A decade or more ago (2003, actually), there was an early attempt at a VR world called “Second Life.” It’s still in existence although in my mind it reached its PR peak way back when. Many sports and entertainment properties rushed to set up virtual home bases in the virtual world. If memory serves, MLB built a stadium and the NBA built an arena.
I was running the NHL’s digital stuff at the time and as you might expect, the Second Life folks came to us to participate. You should also know that sports leagues keep an eye on one another (duh) and so the fact that the other leagues were there had some folks internally asking why we weren’t. I had a pretty simple answer for them: we weren’t because it made absolutely no business sense. Back then, Second Life’s business was almost a real estate play. We would have had to have bought “land” on which to construct our presence as well as to build and maintain whatever we build. The audience numbers weren’t all that great when compared with other options. When we put all the numbers together the cost was well into six figures and the potential return was pretty nebulous at best. I explained all this to my management and said that if they wanted to be involved from a marketing perspective (and pay for it out of that budget) we’d proceed but if they were asking if it was a smart business deal the answer was no.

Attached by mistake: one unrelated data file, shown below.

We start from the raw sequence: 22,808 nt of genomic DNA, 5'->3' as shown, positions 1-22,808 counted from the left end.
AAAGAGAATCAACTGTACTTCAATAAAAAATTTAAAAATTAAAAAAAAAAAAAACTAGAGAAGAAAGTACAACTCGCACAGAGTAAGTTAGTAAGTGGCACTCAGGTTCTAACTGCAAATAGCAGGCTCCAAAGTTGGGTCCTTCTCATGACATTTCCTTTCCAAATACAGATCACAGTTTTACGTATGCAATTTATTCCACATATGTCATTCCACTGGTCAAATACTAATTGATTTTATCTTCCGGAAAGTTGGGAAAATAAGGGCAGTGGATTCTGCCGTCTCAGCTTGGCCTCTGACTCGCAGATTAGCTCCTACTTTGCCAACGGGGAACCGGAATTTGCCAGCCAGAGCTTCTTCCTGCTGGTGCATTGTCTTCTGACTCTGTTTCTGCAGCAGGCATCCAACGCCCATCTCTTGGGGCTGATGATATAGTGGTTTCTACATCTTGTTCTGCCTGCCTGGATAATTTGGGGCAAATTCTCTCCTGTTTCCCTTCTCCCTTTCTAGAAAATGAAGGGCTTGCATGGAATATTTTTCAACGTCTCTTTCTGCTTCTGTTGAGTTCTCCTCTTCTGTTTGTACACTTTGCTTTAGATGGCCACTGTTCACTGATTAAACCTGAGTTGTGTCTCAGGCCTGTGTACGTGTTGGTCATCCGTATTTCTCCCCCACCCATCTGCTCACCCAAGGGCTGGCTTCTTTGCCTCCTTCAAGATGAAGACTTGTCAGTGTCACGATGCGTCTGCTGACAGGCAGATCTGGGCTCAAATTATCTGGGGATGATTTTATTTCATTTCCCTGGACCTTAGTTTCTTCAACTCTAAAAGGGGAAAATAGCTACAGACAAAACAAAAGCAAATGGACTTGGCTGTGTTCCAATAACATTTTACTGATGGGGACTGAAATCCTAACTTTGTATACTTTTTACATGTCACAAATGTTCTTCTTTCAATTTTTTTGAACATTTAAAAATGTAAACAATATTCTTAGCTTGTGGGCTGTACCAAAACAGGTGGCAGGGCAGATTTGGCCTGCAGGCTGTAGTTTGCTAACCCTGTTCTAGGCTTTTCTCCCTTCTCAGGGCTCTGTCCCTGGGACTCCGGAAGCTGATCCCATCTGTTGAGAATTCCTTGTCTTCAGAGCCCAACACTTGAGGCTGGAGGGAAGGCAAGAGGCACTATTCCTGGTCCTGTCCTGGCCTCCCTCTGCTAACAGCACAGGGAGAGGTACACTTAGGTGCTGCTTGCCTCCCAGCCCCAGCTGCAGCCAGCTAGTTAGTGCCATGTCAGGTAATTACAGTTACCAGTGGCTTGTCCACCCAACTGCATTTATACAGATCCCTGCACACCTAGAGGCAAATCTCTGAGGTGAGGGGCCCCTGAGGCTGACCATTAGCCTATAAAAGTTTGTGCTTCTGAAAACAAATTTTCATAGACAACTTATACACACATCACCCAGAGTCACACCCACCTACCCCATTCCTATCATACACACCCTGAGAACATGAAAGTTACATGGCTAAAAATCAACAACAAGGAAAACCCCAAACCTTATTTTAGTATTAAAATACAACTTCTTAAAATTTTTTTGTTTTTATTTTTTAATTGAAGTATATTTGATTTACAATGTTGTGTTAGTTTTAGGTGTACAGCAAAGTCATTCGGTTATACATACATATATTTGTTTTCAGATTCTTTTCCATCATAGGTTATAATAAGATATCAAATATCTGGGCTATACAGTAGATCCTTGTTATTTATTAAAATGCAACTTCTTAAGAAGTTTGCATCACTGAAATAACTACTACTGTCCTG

The Second Life folks were way ahead of their time (VR is just starting to take off) but the lesson from that is just as relevant today. Look at the rush of sponsors to new platforms, whether they’re the latest hot app or a new type of programmatic buying. There is no vetting. Many of these things lack any form of third-party verification or transparency. Frankly, my guess is that many of the folks involved don’t even know what questions to ask since ad tech has become incredibly complex. Add in the controversy about rebates driving placements and investment in much of this new stuff might make a visible splash but bellyflop as a business decision.
Good strategy is timeless. Yes, we need to push forward with respect to how we display our messages and engage with our consumers. No, we don’t need to rush off a technological cliff as we try to do that in the name of being cutting edge. Newness for newness’ sake is not synonymous with good. You agree?